Learning Confluence: Where Philosophy Meets Practice in the 21st Century

Presenter: Julie Lindsay
Location: Beijing, China
Link to presenter’s K12Online Ning Profile page

Presentation Title: Learning Confluence: Where Philosophy Meets Practice in the 21st Century

Presentation Description: Current accepted forms of professional development provide opportunities for small bites and quick-fix solutions but do not encourage immersion, ongoing conversations and collaborative sharing of experiences. Adoption of a learning confluence amongst educators can and will make a difference within a school and extend the learning beyond the immediate environment.

Based on recent practice at an international school, a model of teacher engagement and improved pedagogical approach has been developed that leads the way into transformed learning in the classroom. Using a face-to-face meeting format, including expert advisers and a virtual component, educators extended their learning boundaries and embraced constructivism with the purpose of challenging themselves to ‘lean into the sharp edges’ of 21st century education.

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Link to presentation’s supporting documents:
http://julielindsay.wikispaces.com/K12+Online+09

Additional Information:
Julie blogs at: E-Learning Journey’s

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Julie is julielindsay on Skype

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3 Responses to “Learning Confluence: Where Philosophy Meets Practice in the 21st Century”

  1. Julie, I enjoyed your presentation. The introduction you provided was a reinforcement of my beliefs and values. I appreciated the chart of the 21st Century Learner, which matches the paradigm I am using as the framework for a Teaching and Learning in the 21st Century course I am teaching. Finally, the commentary by participants in the Wise Conference was only a teaser I hope to learn more about.

    Gail Nelmes especially from 14:15 to the end of her comments accurately describes the nub of the problem of change in the 21st Century for many educators. An educator has to first accept the challenge of the style of lifelong learning Gail describes (not expecting to learn and move on, but accepting the necessity of learning, unlearning, and relearning) in order for that educator to begin to learn and teach in the 21st Century digital world. This is very intimidating for me and I accept it; I can imagine how threatening it is for many who refuse to accept the paradigm Gail describes.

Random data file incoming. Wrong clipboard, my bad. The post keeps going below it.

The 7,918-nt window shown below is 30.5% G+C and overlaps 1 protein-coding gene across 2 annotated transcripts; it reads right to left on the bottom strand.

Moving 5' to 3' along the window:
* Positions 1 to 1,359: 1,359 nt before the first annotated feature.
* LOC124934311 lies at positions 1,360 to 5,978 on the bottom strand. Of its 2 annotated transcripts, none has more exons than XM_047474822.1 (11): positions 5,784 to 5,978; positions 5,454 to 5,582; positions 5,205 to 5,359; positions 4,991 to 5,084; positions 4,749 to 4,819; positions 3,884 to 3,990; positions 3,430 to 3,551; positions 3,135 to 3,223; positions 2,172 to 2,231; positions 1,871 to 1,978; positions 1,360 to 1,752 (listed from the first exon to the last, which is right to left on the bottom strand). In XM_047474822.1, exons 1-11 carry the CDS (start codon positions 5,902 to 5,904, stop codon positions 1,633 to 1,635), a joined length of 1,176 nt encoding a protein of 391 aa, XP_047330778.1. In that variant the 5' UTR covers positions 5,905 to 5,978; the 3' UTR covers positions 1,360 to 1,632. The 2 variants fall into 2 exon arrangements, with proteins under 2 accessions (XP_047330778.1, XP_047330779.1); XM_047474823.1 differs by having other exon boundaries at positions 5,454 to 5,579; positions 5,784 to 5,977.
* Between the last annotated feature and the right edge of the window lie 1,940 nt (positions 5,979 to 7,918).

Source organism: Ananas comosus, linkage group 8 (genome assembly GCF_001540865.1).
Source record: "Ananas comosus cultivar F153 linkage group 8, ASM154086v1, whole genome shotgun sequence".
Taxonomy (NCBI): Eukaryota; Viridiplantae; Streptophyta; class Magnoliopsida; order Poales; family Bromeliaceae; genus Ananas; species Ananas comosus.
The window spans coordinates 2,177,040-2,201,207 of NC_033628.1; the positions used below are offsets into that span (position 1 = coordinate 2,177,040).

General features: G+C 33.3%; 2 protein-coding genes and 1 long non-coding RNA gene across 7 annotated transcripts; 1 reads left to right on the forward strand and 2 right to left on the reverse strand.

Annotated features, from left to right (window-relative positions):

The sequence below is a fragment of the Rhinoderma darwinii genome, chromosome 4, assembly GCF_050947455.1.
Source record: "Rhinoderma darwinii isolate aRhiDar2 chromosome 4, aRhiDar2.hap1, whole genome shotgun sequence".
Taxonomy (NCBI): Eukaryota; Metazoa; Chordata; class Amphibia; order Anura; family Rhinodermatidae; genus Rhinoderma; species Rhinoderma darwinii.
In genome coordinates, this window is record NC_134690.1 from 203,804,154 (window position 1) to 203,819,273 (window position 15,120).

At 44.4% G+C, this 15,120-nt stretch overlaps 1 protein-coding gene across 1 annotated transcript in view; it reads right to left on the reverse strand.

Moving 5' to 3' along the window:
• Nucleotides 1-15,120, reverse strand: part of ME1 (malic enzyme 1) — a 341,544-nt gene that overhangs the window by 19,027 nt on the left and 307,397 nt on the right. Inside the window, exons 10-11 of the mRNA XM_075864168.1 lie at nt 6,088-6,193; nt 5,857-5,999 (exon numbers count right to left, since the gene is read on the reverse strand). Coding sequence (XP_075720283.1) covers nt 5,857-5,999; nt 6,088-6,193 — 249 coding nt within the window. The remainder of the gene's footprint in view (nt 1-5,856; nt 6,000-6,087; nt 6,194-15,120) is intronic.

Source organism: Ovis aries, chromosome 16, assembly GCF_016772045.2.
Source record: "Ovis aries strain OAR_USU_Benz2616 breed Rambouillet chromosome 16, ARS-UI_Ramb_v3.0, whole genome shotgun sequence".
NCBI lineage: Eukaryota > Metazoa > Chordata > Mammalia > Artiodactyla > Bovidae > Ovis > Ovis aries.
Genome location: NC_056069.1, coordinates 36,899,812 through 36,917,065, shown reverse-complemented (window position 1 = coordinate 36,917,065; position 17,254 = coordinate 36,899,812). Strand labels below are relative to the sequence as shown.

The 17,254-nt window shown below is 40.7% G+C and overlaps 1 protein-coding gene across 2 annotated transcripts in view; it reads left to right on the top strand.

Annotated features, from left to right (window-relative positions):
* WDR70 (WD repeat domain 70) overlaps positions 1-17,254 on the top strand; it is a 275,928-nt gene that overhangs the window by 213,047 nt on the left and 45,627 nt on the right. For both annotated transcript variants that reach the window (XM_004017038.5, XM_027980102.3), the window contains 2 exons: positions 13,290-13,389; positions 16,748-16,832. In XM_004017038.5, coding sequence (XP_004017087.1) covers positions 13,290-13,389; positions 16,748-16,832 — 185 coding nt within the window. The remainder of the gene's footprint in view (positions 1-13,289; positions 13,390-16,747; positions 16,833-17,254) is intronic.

Thanks to all who contributed to the presentation!

  2. Julie Lindsay says:

    Thanks Dennis for your positive response to my presentation, and for watching it! Yes, the 21st C chart took about 8-10 drafts to finally define, but I still feel it is an evolution. Once again, maybe this means more to the makers than the users. The challenge that you have picked up on with Gail of course is removing ourselves from being afraid of not knowing everything. Even our subject specialization can change as new technologies and areas evolve.

    What I also meant to add to this post last week were my discussion questions. Here goes:
    Questions for Discussion:

    1. How are you encouraging a ‘learning confluence’ in your current professional educational environment? How does this align with professional development goals?

    2. What does it meant to be a 21st century learner? How has the impact of emerging technologies changed the definition of learning?

    3. How important is change in education? How do we best support innovation and change while maintaining sustainability and quality?

  3. jk floyd says:

    Two very powerful comments struck me:
    1) the Biz Stone quote on how small the world can become through technology. Think how the last decade might have been different if we truly understood each other and communicated as global citizens…

    2) The Warlick comment (i paraphrase) that we need to focus on pedagogy rather than content of curriculum. This is something I have been saying for two decades now.

    Very nice presentation. Thanks for sharing.

    jkf

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